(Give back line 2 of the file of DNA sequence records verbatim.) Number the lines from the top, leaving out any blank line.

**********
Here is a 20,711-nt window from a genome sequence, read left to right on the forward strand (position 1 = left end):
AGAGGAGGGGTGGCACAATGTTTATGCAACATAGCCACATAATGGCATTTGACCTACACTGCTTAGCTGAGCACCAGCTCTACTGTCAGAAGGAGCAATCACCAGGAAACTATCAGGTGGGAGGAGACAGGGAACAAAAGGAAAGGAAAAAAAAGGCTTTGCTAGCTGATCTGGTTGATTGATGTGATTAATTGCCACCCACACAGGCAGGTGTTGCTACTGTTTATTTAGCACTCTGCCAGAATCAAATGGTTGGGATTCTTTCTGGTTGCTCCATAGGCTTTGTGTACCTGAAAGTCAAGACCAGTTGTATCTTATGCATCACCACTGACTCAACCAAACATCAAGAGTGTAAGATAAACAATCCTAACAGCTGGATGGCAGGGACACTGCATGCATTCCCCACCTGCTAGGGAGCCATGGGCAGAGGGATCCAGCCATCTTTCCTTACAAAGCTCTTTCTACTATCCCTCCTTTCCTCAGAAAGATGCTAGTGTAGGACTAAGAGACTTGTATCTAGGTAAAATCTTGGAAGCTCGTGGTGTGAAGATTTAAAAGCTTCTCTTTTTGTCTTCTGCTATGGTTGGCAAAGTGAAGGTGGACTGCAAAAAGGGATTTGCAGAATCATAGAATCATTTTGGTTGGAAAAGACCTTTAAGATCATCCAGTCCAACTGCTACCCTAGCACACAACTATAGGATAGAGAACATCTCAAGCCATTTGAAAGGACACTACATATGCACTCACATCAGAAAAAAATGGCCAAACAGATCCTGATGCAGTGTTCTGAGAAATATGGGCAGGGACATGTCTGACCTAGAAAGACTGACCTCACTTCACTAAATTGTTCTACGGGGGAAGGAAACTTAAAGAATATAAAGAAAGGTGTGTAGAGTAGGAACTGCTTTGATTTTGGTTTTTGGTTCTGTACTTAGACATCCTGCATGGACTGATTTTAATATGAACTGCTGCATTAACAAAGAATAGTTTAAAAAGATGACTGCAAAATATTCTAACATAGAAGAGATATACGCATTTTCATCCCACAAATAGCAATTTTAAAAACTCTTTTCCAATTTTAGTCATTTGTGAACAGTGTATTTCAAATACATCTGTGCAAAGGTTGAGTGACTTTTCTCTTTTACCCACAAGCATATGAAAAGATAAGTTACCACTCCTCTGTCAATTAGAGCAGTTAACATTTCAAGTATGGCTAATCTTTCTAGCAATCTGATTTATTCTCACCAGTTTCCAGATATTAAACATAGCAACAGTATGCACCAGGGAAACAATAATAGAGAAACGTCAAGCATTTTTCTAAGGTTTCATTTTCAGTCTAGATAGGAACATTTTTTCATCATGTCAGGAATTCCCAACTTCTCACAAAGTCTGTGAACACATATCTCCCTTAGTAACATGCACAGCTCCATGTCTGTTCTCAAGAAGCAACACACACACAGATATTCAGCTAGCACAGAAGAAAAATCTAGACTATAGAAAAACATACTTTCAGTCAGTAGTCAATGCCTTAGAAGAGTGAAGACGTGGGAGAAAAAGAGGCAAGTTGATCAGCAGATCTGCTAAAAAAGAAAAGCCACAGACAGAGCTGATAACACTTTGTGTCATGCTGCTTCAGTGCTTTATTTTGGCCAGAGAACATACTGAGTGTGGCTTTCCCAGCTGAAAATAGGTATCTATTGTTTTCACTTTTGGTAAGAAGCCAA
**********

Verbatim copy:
AGAGGAGGGGTGGCACAATGTTTATGCAACATAGCCACATAATGGCATTTGACCTACACTGCTTAGCTGAGCACCAGCTCTACTGTCAGAAGGAGCAATCACCAGGAAACTATCAGGTGGGAGGAGACAGGGAACAAAAGGAAAGGAAAAAAAAGGCTTTGCTAGCTGATCTGGTTGATTGATGTGATTAATTGCCACCCACACAGGCAGGTGTTGCTACTGTTTATTTAGCACTCTGCCAGAATCAAATGGTTGGGATTCTTTCTGGTTGCTCCATAGGCTTTGTGTACCTGAAAGTCAAGACCAGTTGTATCTTATGCATCACCACTGACTCAACCAAACATCAAGAGTGTAAGATAAACAATCCTAACAGCTGGATGGCAGGGACACTGCATGCATTCCCCACCTGCTAGGGAGCCATGGGCAGAGGGATCCAGCCATCTTTCCTTACAAAGCTCTTTCTACTATCCCTCCTTTCCTCAGAAAGATGCTAGTGTAGGACTAAGAGACTTGTATCTAGGTAAAATCTTGGAAGCTCGTGGTGTGAAGATTTAAAAGCTTCTCTTTTTGTCTTCTGCTATGGTTGGCAAAGTGAAGGTGGACTGCAAAAAGGGATTTGCAGAATCATAGAATCATTTTGGTTGGAAAAGACCTTTAAGATCATCCAGTCCAACTGCTACCCTAGCACACAACTATAGGATAGAGAACATCTCAAGCCATTTGAAAGGACACTACATATGCACTCACATCAGAAAAAAATGGCCAAACAGATCCTGATGCAGTGTTCTGAGAAATATGGGCAGGGACATGTCTGACCTAGAAAGACTGACCTCACTTCACTAAATTGTTCTACGGGGGAAGGAAACTTAAAGAATATAAAGAAAGGTGTGTAGAGTAGGAACTGCTTTGATTTTGGTTTTTGGTTCTGTACTTAGACATCCTGCATGGACTGATTTTAATATGAACTGCTGCATTAACAAAGAATAGTTTAAAAAGATGACTGCAAAATATTCTAACATAGAAGAGATATACGCATTTTCATCCCACAAATAGCAATTTTAAAAACTCTTTTCCAATTTTAGTCATTTGTGAACAGTGTATTTCAAATACATCTGTGCAAAGGTTGAGTGACTTTTCTCTTTTACCCACAAGCATATGAAAAGATAAGTTACCACTCCTCTGTCAATTAGAGCAGTTAACATTTCAAGTATGGCTAATCTTTCTAGCAATCTGATTTATTCTCACCAGTTTCCAGATATTAAACATAGCAACAGTATGCACCAGGGAAACAATAATAGAGAAACGTCAAGCATTTTTCTAAGGTTTCATTTTCAGTCTAGATAGGAACATTTTTTCATCATGTCAGGAATTCCCAACTTCTCACAAAGTCTGTGAACACATATCTCCCTTAGTAACATGCACAGCTCCATGTCTGTTCTCAAGAAGCAACACACACACAGATATTCAGCTAGCACAGAAGAAAAATCTAGACTATAGAAAAACATACTTTCAGTCAGTAGTCAATGCCTTAGAAGAGTGAAGACGTGGGAGAAAAAGAGGCAAGTTGATCAGCAGATCTGCTAAAAAAGAAAAGCCACAGACAGAGCTGATAACACTTTGTGTCATGCTGCTTCAGTGCTTTATTTTGGCCAGAGAACATACTGAGTGTGGCTTTCCCAGCTGAAAATAGGTATCTATTGTTTTCACTTTTGGTAAGAAGCCAA